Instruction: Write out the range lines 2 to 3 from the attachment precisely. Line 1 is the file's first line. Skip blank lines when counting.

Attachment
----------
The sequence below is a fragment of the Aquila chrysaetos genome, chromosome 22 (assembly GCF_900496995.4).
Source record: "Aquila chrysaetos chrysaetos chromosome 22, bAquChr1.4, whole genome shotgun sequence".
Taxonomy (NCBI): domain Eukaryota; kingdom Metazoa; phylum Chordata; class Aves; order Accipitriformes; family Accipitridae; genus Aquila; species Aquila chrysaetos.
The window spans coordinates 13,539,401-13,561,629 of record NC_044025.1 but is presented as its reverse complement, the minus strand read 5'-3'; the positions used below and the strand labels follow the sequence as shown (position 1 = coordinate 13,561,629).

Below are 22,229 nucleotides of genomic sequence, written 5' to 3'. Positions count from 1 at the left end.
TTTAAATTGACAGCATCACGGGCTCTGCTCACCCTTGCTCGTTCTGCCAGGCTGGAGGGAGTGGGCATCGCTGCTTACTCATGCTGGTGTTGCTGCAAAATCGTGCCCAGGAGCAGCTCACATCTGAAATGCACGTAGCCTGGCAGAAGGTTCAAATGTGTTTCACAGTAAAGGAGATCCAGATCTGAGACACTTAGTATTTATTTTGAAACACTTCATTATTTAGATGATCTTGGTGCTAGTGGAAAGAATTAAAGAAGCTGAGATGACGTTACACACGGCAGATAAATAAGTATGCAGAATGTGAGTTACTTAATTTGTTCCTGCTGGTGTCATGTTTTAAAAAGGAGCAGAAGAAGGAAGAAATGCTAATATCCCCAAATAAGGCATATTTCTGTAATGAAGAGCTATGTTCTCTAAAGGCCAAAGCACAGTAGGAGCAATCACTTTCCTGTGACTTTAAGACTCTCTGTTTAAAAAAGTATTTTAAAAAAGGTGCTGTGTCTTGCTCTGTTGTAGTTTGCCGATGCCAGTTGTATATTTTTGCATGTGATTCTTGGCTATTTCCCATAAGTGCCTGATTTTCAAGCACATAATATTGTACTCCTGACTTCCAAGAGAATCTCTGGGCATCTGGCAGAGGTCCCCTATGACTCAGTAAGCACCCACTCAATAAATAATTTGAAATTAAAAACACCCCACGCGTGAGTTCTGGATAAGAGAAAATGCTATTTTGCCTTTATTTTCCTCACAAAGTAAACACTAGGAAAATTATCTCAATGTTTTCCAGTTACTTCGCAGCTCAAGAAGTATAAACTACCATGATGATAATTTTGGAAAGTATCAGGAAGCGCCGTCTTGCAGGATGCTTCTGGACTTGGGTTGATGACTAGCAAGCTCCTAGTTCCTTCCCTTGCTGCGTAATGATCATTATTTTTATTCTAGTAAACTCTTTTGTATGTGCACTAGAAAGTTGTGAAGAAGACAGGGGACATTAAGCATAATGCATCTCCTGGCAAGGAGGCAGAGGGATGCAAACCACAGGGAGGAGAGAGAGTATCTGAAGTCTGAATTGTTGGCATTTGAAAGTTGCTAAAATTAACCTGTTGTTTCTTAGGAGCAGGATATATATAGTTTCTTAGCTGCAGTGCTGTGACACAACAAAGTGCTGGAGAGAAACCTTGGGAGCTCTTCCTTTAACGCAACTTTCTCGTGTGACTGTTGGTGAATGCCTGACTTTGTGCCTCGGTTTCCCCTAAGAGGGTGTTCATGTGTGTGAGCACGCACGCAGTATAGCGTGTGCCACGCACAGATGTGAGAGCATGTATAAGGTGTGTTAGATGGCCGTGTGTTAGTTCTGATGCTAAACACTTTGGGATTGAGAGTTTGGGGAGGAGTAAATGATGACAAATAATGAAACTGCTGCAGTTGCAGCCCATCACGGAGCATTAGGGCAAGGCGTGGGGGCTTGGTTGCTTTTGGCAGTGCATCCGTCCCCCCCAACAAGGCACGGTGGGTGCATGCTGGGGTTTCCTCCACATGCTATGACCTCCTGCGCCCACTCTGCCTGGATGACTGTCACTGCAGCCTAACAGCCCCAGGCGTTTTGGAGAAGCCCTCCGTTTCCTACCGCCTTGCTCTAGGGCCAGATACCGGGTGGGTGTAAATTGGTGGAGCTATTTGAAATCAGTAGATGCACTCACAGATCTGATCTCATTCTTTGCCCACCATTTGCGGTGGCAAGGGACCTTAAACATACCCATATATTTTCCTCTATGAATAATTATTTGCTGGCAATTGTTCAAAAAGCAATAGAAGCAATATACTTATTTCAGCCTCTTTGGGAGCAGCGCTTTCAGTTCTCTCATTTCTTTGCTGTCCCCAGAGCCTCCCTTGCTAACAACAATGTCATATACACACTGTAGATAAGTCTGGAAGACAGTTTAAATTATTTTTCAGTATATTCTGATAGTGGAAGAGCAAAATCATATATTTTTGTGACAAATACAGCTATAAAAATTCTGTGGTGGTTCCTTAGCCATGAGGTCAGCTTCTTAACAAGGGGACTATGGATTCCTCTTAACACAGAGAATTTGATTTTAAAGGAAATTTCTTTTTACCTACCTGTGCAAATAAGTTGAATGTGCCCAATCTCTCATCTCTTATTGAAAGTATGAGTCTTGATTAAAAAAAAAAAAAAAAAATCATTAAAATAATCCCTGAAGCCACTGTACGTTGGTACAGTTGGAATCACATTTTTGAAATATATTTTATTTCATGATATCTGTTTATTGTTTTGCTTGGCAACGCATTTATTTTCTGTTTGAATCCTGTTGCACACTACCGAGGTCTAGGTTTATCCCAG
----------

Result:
Source record: "Aquila chrysaetos chrysaetos chromosome 22, bAquChr1.4, whole genome shotgun sequence".
Taxonomy (NCBI): domain Eukaryota; kingdom Metazoa; phylum Chordata; class Aves; order Accipitriformes; family Accipitridae; genus Aquila; species Aquila chrysaetos.